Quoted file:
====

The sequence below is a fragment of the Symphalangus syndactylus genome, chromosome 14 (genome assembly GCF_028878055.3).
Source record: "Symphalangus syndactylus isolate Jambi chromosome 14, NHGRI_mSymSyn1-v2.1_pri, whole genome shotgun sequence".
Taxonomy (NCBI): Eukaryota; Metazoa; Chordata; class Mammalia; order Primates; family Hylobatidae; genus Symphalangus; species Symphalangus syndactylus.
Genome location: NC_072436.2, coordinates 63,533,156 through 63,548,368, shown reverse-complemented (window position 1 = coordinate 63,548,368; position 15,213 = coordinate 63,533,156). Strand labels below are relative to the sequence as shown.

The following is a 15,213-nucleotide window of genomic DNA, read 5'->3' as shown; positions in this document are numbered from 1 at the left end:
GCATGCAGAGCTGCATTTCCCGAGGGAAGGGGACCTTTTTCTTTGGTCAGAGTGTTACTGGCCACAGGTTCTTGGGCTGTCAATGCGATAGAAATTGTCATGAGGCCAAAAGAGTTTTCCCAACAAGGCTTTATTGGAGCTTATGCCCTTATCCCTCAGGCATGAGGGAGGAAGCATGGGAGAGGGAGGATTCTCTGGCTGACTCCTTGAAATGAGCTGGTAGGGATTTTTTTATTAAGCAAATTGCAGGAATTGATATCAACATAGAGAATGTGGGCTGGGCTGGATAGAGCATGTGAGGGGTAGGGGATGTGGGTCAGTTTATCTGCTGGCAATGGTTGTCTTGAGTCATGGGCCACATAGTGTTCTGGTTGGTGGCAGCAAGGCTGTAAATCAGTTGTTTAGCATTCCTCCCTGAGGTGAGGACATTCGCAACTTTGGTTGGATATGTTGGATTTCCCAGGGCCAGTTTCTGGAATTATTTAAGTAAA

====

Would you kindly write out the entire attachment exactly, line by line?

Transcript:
The sequence below is a fragment of the Symphalangus syndactylus genome, chromosome 14 (genome assembly GCF_028878055.3).
Source record: "Symphalangus syndactylus isolate Jambi chromosome 14, NHGRI_mSymSyn1-v2.1_pri, whole genome shotgun sequence".
Taxonomy (NCBI): Eukaryota; Metazoa; Chordata; class Mammalia; order Primates; family Hylobatidae; genus Symphalangus; species Symphalangus syndactylus.
Genome location: NC_072436.2, coordinates 63,533,156 through 63,548,368, shown reverse-complemented (window position 1 = coordinate 63,548,368; position 15,213 = coordinate 63,533,156). Strand labels below are relative to the sequence as shown.

The following is a 15,213-nucleotide window of genomic DNA, read 5'->3' as shown; positions in this document are numbered from 1 at the left end:
GCATGCAGAGCTGCATTTCCCGAGGGAAGGGGACCTTTTTCTTTGGTCAGAGTGTTACTGGCCACAGGTTCTTGGGCTGTCAATGCGATAGAAATTGTCATGAGGCCAAAAGAGTTTTCCCAACAAGGCTTTATTGGAGCTTATGCCCTTATCCCTCAGGCATGAGGGAGGAAGCATGGGAGAGGGAGGATTCTCTGGCTGACTCCTTGAAATGAGCTGGTAGGGATTTTTTTATTAAGCAAATTGCAGGAATTGATATCAACATAGAGAATGTGGGCTGGGCTGGATAGAGCATGTGAGGGGTAGGGGATGTGGGTCAGTTTATCTGCTGGCAATGGTTGTCTTGAGTCATGGGCCACATAGTGTTCTGGTTGGTGGCAGCAAGGCTGTAAATCAGTTGTTTAGCATTCCTCCCTGAGGTGAGGACATTCGCAACTTTGGTTGGATATGTTGGATTTCCCAGGGCCAGTTTCTGGAATTATTTAAGTAAA